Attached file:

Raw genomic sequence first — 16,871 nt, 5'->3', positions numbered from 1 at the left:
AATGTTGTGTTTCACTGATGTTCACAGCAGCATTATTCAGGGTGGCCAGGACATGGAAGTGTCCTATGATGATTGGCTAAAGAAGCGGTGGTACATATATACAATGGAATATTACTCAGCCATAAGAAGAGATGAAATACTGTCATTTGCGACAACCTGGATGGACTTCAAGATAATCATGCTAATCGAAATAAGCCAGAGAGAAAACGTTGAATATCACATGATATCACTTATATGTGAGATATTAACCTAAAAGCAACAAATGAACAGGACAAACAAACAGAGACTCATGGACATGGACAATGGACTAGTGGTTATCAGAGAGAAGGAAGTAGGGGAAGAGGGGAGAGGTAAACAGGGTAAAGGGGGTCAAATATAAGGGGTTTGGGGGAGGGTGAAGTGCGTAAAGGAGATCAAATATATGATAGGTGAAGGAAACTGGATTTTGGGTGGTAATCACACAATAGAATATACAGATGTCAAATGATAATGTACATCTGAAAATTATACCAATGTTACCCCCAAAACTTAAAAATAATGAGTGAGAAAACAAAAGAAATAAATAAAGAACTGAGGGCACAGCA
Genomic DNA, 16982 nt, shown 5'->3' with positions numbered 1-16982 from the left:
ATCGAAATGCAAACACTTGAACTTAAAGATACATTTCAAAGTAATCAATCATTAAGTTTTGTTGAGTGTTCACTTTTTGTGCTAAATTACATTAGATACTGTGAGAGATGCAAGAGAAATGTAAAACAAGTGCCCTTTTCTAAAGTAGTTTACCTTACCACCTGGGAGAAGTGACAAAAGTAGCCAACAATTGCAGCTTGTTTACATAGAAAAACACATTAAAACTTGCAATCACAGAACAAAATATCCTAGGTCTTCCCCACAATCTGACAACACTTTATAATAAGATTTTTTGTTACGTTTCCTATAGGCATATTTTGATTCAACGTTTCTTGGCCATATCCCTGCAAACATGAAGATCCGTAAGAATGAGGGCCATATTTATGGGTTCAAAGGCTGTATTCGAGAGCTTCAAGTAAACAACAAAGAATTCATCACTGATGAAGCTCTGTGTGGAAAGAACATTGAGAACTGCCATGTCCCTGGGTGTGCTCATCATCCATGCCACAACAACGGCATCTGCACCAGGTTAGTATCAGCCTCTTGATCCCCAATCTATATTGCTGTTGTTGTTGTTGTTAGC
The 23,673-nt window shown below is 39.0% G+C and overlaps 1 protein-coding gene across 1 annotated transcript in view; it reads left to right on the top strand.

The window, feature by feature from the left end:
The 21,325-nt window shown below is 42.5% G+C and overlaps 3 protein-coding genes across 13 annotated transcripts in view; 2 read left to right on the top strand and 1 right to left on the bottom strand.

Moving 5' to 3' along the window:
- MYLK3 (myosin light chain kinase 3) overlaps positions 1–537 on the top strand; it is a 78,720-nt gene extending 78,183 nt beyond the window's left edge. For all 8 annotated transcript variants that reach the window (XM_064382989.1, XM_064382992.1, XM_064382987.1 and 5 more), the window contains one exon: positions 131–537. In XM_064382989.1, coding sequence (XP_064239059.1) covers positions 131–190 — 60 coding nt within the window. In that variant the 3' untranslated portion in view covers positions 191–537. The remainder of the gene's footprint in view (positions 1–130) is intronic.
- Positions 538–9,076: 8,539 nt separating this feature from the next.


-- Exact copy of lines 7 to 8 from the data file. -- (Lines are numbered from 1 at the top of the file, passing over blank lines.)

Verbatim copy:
The 21,325-nt window shown below is 42.5% G+C and overlaps 3 protein-coding genes across 13 annotated transcripts in view; 2 read left to right on the top strand and 1 right to left on the bottom strand.

Moving 5' to 3' along the window: